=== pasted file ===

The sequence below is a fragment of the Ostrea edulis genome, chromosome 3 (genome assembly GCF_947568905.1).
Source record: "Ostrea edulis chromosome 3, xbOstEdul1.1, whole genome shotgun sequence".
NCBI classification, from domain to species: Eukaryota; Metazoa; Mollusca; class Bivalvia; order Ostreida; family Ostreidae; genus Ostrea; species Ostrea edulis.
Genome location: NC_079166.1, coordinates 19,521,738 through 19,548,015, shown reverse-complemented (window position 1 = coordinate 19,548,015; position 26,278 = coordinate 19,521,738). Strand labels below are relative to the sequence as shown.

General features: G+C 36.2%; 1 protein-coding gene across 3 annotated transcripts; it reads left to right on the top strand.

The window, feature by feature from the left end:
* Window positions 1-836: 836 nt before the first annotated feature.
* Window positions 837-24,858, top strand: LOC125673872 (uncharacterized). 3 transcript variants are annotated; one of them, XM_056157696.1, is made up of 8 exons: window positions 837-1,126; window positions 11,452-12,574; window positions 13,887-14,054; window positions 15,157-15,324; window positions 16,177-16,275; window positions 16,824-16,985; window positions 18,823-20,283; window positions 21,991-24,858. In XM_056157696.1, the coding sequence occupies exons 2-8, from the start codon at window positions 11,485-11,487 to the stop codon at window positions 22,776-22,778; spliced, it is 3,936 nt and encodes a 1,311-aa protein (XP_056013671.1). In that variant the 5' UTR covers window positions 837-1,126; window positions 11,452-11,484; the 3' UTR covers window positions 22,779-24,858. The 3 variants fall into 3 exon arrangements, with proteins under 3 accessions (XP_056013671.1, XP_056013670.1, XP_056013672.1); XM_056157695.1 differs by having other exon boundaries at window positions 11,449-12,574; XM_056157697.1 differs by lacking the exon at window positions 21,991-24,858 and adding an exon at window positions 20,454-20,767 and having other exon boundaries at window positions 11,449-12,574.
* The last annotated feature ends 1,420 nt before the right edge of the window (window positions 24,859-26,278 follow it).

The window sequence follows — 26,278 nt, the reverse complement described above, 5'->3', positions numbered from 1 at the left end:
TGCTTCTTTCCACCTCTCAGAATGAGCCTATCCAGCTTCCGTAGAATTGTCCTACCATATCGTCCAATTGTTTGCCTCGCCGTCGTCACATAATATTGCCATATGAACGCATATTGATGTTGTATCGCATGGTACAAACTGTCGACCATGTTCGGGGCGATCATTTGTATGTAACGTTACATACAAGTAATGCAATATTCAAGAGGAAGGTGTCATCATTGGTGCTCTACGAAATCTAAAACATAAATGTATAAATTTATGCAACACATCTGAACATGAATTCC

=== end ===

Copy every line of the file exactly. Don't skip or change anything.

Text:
The sequence below is a fragment of the Ostrea edulis genome, chromosome 3 (genome assembly GCF_947568905.1).
Source record: "Ostrea edulis chromosome 3, xbOstEdul1.1, whole genome shotgun sequence".
NCBI classification, from domain to species: Eukaryota; Metazoa; Mollusca; class Bivalvia; order Ostreida; family Ostreidae; genus Ostrea; species Ostrea edulis.
Genome location: NC_079166.1, coordinates 19,521,738 through 19,548,015, shown reverse-complemented (window position 1 = coordinate 19,548,015; position 26,278 = coordinate 19,521,738). Strand labels below are relative to the sequence as shown.

General features: G+C 36.2%; 1 protein-coding gene across 3 annotated transcripts; it reads left to right on the top strand.

The window, feature by feature from the left end:
* Window positions 1-836: 836 nt before the first annotated feature.
* Window positions 837-24,858, top strand: LOC125673872 (uncharacterized). 3 transcript variants are annotated; one of them, XM_056157696.1, is made up of 8 exons: window positions 837-1,126; window positions 11,452-12,574; window positions 13,887-14,054; window positions 15,157-15,324; window positions 16,177-16,275; window positions 16,824-16,985; window positions 18,823-20,283; window positions 21,991-24,858. In XM_056157696.1, the coding sequence occupies exons 2-8, from the start codon at window positions 11,485-11,487 to the stop codon at window positions 22,776-22,778; spliced, it is 3,936 nt and encodes a 1,311-aa protein (XP_056013671.1). In that variant the 5' UTR covers window positions 837-1,126; window positions 11,452-11,484; the 3' UTR covers window positions 22,779-24,858. The 3 variants fall into 3 exon arrangements, with proteins under 3 accessions (XP_056013671.1, XP_056013670.1, XP_056013672.1); XM_056157695.1 differs by having other exon boundaries at window positions 11,449-12,574; XM_056157697.1 differs by lacking the exon at window positions 21,991-24,858 and adding an exon at window positions 20,454-20,767 and having other exon boundaries at window positions 11,449-12,574.
* The last annotated feature ends 1,420 nt before the right edge of the window (window positions 24,859-26,278 follow it).

The window sequence follows — 26,278 nt, the reverse complement described above, 5'->3', positions numbered from 1 at the left end:
TGCTTCTTTCCACCTCTCAGAATGAGCCTATCCAGCTTCCGTAGAATTGTCCTACCATATCGTCCAATTGTTTGCCTCGCCGTCGTCACATAATATTGCCATATGAACGCATATTGATGTTGTATCGCATGGTACAAACTGTCGACCATGTTCGGGGCGATCATTTGTATGTAACGTTACATACAAGTAATGCAATATTCAAGAGGAAGGTGTCATCATTGGTGCTCTACGAAATCTAAAACATAAATGTATAAATTTATGCAACACATCTGAACATGAATTCC